Jersey City Council votes to support abortion rights after Roe vs. Wade is overturned


The Jersey City Council passed a pro-choice resolution declaring the city a “right-to-choose sanctuary city” for abortion rights in the wake of the U.S. Supreme Court overturning Roe vs. Wade.

By Daniel Ulloa/Hudson County View

The resolution also called for codifying the right to abortion in federal law through a bill in the U.S. House of Representatives called the Women’s Health Protection Act of 2021.

“Over the weekend we watched so many people in Jersey City protest the overturn of Roe v. Wade. Millions of women across the country feel unsafe and unsure of the future. We must send those women a message Jersey City is a safe place,” Jersey City Young Democrats Secretary Maxine Mandel said to applause during public comment.

“Black women and birthing people are seven times more likely to experience child mortality. We could do more to push that forward,” added Morgan Spann.

Jersey City held three rallies over the weekend to speak out against the Supreme Court’s expected decision following a draft decision leak last month, one hosted by the Hudson County Democratic Socialists of America, one by the JCYD, and another by the four city councilwomen and Assemblywoman Angela McKnight (D-31).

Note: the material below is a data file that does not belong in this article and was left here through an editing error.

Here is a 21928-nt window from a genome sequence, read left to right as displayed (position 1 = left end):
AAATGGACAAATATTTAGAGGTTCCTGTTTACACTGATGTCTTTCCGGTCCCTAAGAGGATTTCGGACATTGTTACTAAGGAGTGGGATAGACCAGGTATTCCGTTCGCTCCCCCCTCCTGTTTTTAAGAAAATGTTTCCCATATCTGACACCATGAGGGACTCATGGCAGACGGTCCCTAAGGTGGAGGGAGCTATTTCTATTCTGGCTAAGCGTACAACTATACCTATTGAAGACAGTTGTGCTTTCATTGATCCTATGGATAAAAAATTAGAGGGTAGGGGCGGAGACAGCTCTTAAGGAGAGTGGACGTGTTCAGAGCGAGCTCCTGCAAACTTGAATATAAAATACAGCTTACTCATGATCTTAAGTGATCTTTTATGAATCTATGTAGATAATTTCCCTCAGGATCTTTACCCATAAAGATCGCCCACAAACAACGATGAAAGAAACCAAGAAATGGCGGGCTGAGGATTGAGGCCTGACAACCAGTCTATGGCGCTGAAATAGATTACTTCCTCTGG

Campbell Charshee, a member of the North New Jersey DSA, called on the council to not just do a symbolic resolution, but to actually budget funds to allow the city to have some type of abortion clinic.

” … So I urge the council not only to pass this resolution, but to put actual financial backing behind Jersey City’s designation as a sanctuary city. New Jersey’s Freedom of Reproductive Choice Act does protect abortion access under state law, but doesn’t require health insurance to cover the procedure,” Charshee said.

Charshee said the average cost of an abortion is $549, which is not affordable for low-income women, as well as that 13.5 percent of the county doesn’t have health insurance, nor does it have any free or low-cost abortion clinics.

“I call the city council to back up this resolution financially by establishing a publicly financed operating abortion clinic here in Jersey City. The clinic should offer free abortions … both for residents and for those traveling from states that have restricted access to abortions.”

Ayla Schermer, another member of the JCYD, said the Supreme Court’s decision “stripped away human rights” and therefore “my heart breaks for those living under quite different circumstances” in support of the local legislation.

“Abortion is healthcare and the recent Supreme Court decision means pregnant people will be treated as second-class citizens. Many will die. There are no abortion clinics in Jersey City nor in Hudson County,” noted Eleana Little, the vice president of the Progressive Democrats of Hudson County.

She continued that locally there are two pregnancy crisis centers that are against abortion, and while there are options in Bergen County, many in Hudson don’t have cars and/or the means to get there on a moment’s notice.

“I spoke at a rally this weekend. This is an important issue for women’s health. I know that people have their own opinion and beliefs on abortion. We talk a lot about women’s right to choose. Abortion is healthcare and we overlook that a lot,” Ward A Councilwoman Denise Ridley said.